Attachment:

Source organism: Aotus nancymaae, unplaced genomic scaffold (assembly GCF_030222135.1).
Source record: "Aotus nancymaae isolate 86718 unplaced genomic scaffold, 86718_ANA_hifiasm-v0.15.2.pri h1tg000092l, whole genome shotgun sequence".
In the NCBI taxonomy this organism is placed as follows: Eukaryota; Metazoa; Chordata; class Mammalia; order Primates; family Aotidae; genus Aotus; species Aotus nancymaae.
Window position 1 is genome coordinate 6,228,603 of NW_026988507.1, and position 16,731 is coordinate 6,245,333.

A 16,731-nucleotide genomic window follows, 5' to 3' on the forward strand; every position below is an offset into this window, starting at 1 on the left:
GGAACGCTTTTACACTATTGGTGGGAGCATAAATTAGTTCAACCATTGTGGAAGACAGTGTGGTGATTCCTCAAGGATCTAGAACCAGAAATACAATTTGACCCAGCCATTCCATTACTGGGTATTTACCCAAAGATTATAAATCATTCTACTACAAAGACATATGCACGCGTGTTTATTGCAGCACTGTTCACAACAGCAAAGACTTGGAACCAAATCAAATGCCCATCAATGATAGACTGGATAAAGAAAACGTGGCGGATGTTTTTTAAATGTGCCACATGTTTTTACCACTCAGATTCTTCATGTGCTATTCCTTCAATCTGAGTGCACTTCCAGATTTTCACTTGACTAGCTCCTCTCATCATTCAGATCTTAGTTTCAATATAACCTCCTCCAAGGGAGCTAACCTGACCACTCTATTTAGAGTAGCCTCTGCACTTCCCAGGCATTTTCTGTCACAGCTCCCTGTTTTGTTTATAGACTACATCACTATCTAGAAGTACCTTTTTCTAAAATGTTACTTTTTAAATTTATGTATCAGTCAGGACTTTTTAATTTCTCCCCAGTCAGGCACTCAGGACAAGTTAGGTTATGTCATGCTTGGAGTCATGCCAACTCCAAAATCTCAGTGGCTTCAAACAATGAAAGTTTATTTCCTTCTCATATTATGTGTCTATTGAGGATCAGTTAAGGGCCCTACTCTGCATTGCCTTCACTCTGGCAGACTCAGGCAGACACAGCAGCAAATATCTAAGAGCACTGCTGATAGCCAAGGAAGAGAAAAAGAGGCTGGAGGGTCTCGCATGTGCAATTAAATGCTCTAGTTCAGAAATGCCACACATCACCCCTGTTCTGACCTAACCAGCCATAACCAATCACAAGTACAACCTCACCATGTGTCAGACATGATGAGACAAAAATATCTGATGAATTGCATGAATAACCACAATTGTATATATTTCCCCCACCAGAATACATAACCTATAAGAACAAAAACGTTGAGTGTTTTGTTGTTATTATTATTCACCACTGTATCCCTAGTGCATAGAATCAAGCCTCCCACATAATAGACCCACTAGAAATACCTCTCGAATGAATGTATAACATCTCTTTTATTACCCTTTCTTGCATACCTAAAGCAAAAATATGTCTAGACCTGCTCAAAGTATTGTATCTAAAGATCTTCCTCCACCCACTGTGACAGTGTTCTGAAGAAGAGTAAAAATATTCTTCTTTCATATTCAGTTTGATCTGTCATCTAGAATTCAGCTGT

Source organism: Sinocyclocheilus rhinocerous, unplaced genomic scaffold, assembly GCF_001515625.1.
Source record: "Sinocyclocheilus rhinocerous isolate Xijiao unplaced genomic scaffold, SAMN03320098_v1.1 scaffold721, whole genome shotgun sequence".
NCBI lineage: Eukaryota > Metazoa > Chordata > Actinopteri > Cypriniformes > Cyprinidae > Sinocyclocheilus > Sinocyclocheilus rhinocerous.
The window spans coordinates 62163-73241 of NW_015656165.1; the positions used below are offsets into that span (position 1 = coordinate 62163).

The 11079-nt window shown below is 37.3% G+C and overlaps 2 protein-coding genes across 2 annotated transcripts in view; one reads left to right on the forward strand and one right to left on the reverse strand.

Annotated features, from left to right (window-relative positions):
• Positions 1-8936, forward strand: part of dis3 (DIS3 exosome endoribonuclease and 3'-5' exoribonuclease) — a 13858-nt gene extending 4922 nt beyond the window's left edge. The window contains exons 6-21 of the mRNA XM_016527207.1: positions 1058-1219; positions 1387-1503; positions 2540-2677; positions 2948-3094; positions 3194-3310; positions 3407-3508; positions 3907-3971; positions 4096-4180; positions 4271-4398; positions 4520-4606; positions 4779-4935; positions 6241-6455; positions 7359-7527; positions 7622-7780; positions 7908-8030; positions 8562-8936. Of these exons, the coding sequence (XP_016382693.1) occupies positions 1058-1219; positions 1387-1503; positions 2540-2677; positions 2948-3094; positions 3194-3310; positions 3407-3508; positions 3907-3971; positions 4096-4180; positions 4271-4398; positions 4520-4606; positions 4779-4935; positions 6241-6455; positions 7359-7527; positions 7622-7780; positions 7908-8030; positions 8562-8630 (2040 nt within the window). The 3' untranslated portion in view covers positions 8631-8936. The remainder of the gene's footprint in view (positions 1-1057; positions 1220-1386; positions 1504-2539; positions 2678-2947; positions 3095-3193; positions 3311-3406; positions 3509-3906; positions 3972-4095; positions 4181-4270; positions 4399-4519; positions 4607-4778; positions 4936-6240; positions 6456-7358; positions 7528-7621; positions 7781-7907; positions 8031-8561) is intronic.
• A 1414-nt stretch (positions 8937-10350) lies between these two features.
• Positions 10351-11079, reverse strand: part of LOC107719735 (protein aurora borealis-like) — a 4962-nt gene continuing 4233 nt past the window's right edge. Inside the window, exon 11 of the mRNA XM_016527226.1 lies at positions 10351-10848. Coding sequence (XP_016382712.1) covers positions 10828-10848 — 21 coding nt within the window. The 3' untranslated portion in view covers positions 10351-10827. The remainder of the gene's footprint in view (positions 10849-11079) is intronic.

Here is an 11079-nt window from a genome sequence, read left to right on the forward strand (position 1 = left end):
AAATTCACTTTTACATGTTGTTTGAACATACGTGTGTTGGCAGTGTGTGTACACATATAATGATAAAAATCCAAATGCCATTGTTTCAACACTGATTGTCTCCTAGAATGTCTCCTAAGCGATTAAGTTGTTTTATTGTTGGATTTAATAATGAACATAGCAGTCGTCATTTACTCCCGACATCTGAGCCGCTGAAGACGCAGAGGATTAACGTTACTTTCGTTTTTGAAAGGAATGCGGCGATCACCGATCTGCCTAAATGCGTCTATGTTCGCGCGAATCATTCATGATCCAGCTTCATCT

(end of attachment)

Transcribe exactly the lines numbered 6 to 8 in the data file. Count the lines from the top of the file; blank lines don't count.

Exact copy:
GGAACGCTTTTACACTATTGGTGGGAGCATAAATTAGTTCAACCATTGTGGAAGACAGTGTGGTGATTCCTCAAGGATCTAGAACCAGAAATACAATTTGACCCAGCCATTCCATTACTGGGTATTTACCCAAAGATTATAAATCATTCTACTACAAAGACATATGCACGCGTGTTTATTGCAGCACTGTTCACAACAGCAAAGACTTGGAACCAAATCAAATGCCCATCAATGATAGACTGGATAAAGAAAACGTGGCGGATGTTTTTTAAATGTGCCACATGTTTTTACCACTCAGATTCTTCATGTGCTATTCCTTCAATCTGAGTGCACTTCCAGATTTTCACTTGACTAGCTCCTCTCATCATTCAGATCTTAGTTTCAATATAACCTCCTCCAAGGGAGCTAACCTGACCACTCTATTTAGAGTAGCCTCTGCACTTCCCAGGCATTTTCTGTCACAGCTCCCTGTTTTGTTTATAGACTACATCACTATCTAGAAGTACCTTTTTCTAAAATGTTACTTTTTAAATTTATGTATCAGTCAGGACTTTTTAATTTCTCCCCAGTCAGGCACTCAGGACAAGTTAGGTTATGTCATGCTTGGAGTCATGCCAACTCCAAAATCTCAGTGGCTTCAAACAATGAAAGTTTATTTCCTTCTCATATTATGTGTCTATTGAGGATCAGTTAAGGGCCCTACTCTGCATTGCCTTCACTCTGGCAGACTCAGGCAGACACAGCAGCAAATATCTAAGAGCACTGCTGATAGCCAAGGAAGAGAAAAAGAGGCTGGAGGGTCTCGCATGTGCAATTAAATGCTCTAGTTCAGAAATGCCACACATCACCCCTGTTCTGACCTAACCAGCCATAACCAATCACAAGTACAACCTCACCATGTGTCAGACATGATGAGACAAAAATATCTGATGAATTGCATGAATAACCACAATTGTATATATTTCCCCCACCAGAATACATAACCTATAAGAACAAAAACGTTGAGTGTTTTGTTGTTATTATTATTCACCACTGTATCCCTAGTGCATAGAATCAAGCCTCCCACATAATAGACCCACTAGAAATACCTCTCGAATGAATGTATAACATCTCTTTTATTACCCTTTCTTGCATACCTAAAGCAAAAATATGTCTAGACCTGCTCAAAGTATTGTATCTAAAGATCTTCCTCCACCCACTGTGACAGTGTTCTGAAGAAGAGTAAAAATATTCTTCTTTCATATTCAGTTTGATCTGTCATCTAGAATTCAGCTGT

Source organism: Sinocyclocheilus rhinocerous, unplaced genomic scaffold, assembly GCF_001515625.1.
Source record: "Sinocyclocheilus rhinocerous isolate Xijiao unplaced genomic scaffold, SAMN03320098_v1.1 scaffold721, whole genome shotgun sequence".